In This Article
What Type of Exercise Should I Do?
New research once again points to the health and longevity benefits of endurance exercise compared to resistance training. Now, no one is suggesting resistance (weight) training is in any way harmful— numerous studies tout its many health benefits, as they do with any type of physical exercise.1,2
Recently, however, a handful of studies have measured protective and longevity benefits of exercise by measuring effects on length of the protective caps of DNA chromosomes, called telomeres.
Stress and aging have been shown to shorten telomere length. Elizabeth Blackburn won the Nobel Prize in 2009 for her discovery of the link between shortening of telomeres and accelerated aging process.3 Since then, numerous researchers have set out to discover ways to lengthen and protect telomere length.
For Telomeres: HIIT, Endurance, or Weights?
In a 2018 study in the European Heart Journal, researchers measured telomere length and telomerase activity in 124 healthy but inactive adults for six months. Telomerase is an enzyme that blocks telomere degeneration or shortening.4,6
This study divided volunteers into three exercise groups and a control. One group performed high-intensity interval training, one aerobic endurance training (continuous running), and the final group resistance weight training. The control group was asked not to make any changes in lifestyle or activity. Each exercise group performed a 45-minute workout three times per week for six months.
Aerobic endurance training consisted of continuous running at a long, slow, duration pace. Interval training employed a classic 4×4 method, consisting of a 10-minute warm-up at 60–70% maximum heart rate, followed by 4-minute high intensity intervals at 85–95%. There were 3-minute active breaks at 60–70% maximum heart rate between each interval, and the session ended with a cooldown.5 Resistance training included a circuit of eight weight-lifting exercises on machines: back extensions, crunches, pulldowns, seated rows, seated leg curls, seated leg extensions, seated chest presses, and lying leg presses.4,6
The study concluded that aerobic endurance training and interval training (both endurance activities), but not resistance training, increased telomerase activity (protection form shortening of telomeres) and telomere length, which are important for cellular longevity, regenerative capacity, and, thus, healthy aging.4,6
Should I Stop My Resistance Training?
Researchers in this study are not suggesting that endurance training replace resistance training, as there are numerous health benefits from resistance training, such as positively affecting health risk factors like insulin resistance, resting metabolic rate, glucose metabolism, blood pressure, body fat, and gastrointestinal transit time, which are associated with diabetes, heart disease, and cancer.2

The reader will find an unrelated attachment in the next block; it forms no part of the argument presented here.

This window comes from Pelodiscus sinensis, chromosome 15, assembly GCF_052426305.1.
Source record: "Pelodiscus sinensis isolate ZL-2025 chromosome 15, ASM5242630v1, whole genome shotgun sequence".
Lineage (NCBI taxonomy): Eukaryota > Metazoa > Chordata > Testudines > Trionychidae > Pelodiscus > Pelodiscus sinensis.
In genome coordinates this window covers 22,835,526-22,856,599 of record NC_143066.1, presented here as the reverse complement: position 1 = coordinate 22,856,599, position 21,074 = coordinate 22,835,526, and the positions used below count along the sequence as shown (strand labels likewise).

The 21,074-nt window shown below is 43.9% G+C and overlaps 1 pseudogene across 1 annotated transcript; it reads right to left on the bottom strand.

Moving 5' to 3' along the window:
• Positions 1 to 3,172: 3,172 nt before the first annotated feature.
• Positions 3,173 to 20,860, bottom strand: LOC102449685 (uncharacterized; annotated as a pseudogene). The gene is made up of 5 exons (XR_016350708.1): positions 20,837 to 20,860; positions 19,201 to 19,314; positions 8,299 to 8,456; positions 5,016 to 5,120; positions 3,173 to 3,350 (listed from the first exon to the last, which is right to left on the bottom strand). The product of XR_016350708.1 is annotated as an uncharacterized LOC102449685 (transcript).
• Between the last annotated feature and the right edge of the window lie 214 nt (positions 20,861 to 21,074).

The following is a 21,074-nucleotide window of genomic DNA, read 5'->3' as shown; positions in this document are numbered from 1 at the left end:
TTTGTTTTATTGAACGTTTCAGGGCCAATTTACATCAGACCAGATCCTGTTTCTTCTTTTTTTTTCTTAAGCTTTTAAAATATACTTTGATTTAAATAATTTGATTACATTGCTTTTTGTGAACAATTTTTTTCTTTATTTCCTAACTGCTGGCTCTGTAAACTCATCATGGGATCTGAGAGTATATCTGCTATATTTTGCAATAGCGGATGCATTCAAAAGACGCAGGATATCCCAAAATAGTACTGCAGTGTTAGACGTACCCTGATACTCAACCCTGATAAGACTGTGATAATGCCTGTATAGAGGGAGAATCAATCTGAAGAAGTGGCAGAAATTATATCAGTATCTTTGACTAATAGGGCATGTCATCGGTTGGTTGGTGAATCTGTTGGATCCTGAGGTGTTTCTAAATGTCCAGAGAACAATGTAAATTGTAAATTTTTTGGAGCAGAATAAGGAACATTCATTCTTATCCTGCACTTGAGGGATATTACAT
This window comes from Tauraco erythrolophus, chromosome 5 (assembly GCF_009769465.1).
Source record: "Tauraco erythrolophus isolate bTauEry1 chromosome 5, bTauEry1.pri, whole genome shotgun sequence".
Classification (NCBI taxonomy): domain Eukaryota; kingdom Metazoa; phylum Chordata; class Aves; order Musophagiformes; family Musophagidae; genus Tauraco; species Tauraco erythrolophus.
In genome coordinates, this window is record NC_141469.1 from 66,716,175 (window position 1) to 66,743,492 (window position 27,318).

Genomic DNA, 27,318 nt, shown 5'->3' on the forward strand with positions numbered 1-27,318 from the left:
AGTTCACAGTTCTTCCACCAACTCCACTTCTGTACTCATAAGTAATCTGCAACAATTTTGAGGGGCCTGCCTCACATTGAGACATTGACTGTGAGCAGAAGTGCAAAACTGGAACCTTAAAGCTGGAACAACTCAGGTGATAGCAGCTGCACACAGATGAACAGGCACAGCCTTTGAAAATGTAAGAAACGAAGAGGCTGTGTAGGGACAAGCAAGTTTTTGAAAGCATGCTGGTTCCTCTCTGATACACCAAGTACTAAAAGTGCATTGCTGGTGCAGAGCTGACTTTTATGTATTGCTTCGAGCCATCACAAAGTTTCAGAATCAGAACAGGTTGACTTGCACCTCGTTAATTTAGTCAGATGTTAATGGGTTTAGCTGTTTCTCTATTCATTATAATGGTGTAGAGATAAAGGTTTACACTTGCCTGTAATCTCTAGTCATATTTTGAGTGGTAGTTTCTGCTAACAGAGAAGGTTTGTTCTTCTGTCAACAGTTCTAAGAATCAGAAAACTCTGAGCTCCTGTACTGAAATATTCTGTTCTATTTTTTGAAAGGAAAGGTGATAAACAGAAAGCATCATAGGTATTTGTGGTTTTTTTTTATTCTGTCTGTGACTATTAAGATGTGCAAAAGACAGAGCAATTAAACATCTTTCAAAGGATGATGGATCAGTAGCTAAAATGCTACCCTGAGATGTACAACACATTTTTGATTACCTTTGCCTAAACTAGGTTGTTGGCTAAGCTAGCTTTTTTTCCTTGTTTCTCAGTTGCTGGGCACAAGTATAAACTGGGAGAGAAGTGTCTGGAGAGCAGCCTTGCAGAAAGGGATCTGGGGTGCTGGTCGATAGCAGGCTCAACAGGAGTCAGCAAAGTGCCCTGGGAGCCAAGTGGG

The study does suggest resistance training be combined with endurance training and that it is best not to perform resistance weight training alone, although more research is needed here.4,6
Ayurvedic Breathing, Yoga + Meditation Lengthen Telomeres
The strong relationship between stress, aging, and shortening of telomeres was well-documented by Elizabeth Blackburn’s original research.3 Since then, studies have been done on yoga, breathing, and meditation that have also shown lengthening of telomeres, suggesting these practices extend life.7
Research once again suggests the benefits of nose breathing versus mouth breathing during exercise, and in particular during long-distance endurance exercise, where the greatest telomere lengthening was found.
In my book on nose-breathing exercise, Body, Mind, and Sport, I cite stories of ancient runners who would run with pebbles or water in their mouths to force them to breathe through their noses.
Nose Breathing + Nitric Oxide
One of the mechanisms for increased telomerase and longer telomeres is production of nitric oxide, the Nobel Prize-winning “panacea” molecule. Follow-up research has found nitric oxide is produced during nose breathing and not during mouth breathing. Nitric oxide is produced in the paranasal sinuses and delivered into the lower, more vascularized alveoli of the lungs during nose breathing (and only minimally during mouth breathing).8
We also published brainwave studies on nose versus mouth breathing to prove that nose breathing may be the factor in producing “runner’s high.” We found a burst of coherent alpha brainwave activity during nose- versus mouth-breathing exercise, suggesting that more meditative, calm, runner’s high brain functioning was established during nose breathing.
Many factors could explain this phenomenon, but increased production of nitric oxide during nose breathing may explain this calming effect during vigorous exercise. During vigorous exercise, brainwave function is typically stressed, demonstrated by an increase of beta-wave activity and incoherence, which is what we saw in our study.9,10
Read my articles on the benefits of nose breathing exercise and how to do it here.
The Bottom Line
If your goal from exercise is a longer, healthier life, make sure that a good portion of it is endurance nose-breathing activity. Enjoy the high while taking care of your telomeres!